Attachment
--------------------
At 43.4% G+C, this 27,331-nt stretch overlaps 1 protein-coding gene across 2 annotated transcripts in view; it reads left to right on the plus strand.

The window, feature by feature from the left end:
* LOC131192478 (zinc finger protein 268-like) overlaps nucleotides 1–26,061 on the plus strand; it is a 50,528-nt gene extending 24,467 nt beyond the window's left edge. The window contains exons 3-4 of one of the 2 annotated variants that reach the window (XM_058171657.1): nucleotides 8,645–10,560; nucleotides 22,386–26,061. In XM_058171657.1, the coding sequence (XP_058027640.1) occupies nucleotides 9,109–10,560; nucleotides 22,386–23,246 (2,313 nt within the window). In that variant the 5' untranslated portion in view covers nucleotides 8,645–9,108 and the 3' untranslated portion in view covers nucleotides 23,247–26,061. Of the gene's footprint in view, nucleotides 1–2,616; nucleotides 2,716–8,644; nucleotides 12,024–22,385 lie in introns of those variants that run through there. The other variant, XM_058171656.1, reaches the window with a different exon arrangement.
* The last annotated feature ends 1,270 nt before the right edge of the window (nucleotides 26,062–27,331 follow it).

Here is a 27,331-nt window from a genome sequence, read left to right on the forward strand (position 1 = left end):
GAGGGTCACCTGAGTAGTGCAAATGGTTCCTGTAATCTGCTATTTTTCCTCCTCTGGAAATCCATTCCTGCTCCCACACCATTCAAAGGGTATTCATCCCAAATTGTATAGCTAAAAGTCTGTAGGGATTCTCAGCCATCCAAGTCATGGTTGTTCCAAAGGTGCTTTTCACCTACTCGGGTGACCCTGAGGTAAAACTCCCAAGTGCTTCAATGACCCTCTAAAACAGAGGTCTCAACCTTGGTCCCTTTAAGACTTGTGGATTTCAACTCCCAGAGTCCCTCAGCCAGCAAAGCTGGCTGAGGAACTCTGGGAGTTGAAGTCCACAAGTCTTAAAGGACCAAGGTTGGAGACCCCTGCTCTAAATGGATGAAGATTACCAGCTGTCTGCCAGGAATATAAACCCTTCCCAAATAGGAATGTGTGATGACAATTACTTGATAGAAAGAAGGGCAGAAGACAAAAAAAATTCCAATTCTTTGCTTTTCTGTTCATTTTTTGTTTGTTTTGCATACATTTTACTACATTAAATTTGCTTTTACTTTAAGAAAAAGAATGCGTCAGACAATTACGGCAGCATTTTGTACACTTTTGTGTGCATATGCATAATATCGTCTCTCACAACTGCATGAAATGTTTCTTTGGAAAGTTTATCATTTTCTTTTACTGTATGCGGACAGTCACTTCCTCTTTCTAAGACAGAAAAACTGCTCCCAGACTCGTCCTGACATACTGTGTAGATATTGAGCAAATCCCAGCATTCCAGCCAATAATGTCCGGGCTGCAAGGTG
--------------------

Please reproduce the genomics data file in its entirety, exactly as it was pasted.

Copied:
At 43.4% G+C, this 27,331-nt stretch overlaps 1 protein-coding gene across 2 annotated transcripts in view; it reads left to right on the plus strand.

The window, feature by feature from the left end:
* LOC131192478 (zinc finger protein 268-like) overlaps nucleotides 1–26,061 on the plus strand; it is a 50,528-nt gene extending 24,467 nt beyond the window's left edge. The window contains exons 3-4 of one of the 2 annotated variants that reach the window (XM_058171657.1): nucleotides 8,645–10,560; nucleotides 22,386–26,061. In XM_058171657.1, the coding sequence (XP_058027640.1) occupies nucleotides 9,109–10,560; nucleotides 22,386–23,246 (2,313 nt within the window). In that variant the 5' untranslated portion in view covers nucleotides 8,645–9,108 and the 3' untranslated portion in view covers nucleotides 23,247–26,061. Of the gene's footprint in view, nucleotides 1–2,616; nucleotides 2,716–8,644; nucleotides 12,024–22,385 lie in introns of those variants that run through there. The other variant, XM_058171656.1, reaches the window with a different exon arrangement.
* The last annotated feature ends 1,270 nt before the right edge of the window (nucleotides 26,062–27,331 follow it).

Here is a 27,331-nt window from a genome sequence, read left to right on the forward strand (position 1 = left end):
GAGGGTCACCTGAGTAGTGCAAATGGTTCCTGTAATCTGCTATTTTTCCTCCTCTGGAAATCCATTCCTGCTCCCACACCATTCAAAGGGTATTCATCCCAAATTGTATAGCTAAAAGTCTGTAGGGATTCTCAGCCATCCAAGTCATGGTTGTTCCAAAGGTGCTTTTCACCTACTCGGGTGACCCTGAGGTAAAACTCCCAAGTGCTTCAATGACCCTCTAAAACAGAGGTCTCAACCTTGGTCCCTTTAAGACTTGTGGATTTCAACTCCCAGAGTCCCTCAGCCAGCAAAGCTGGCTGAGGAACTCTGGGAGTTGAAGTCCACAAGTCTTAAAGGACCAAGGTTGGAGACCCCTGCTCTAAATGGATGAAGATTACCAGCTGTCTGCCAGGAATATAAACCCTTCCCAAATAGGAATGTGTGATGACAATTACTTGATAGAAAGAAGGGCAGAAGACAAAAAAAATTCCAATTCTTTGCTTTTCTGTTCATTTTTTGTTTGTTTTGCATACATTTTACTACATTAAATTTGCTTTTACTTTAAGAAAAAGAATGCGTCAGACAATTACGGCAGCATTTTGTACACTTTTGTGTGCATATGCATAATATCGTCTCTCACAACTGCATGAAATGTTTCTTTGGAAAGTTTATCATTTTCTTTTACTGTATGCGGACAGTCACTTCCTCTTTCTAAGACAGAAAAACTGCTCCCAGACTCGTCCTGACATACTGTGTAGATATTGAGCAAATCCCAGCATTCCAGCCAATAATGTCCGGGCTGCAAGGTG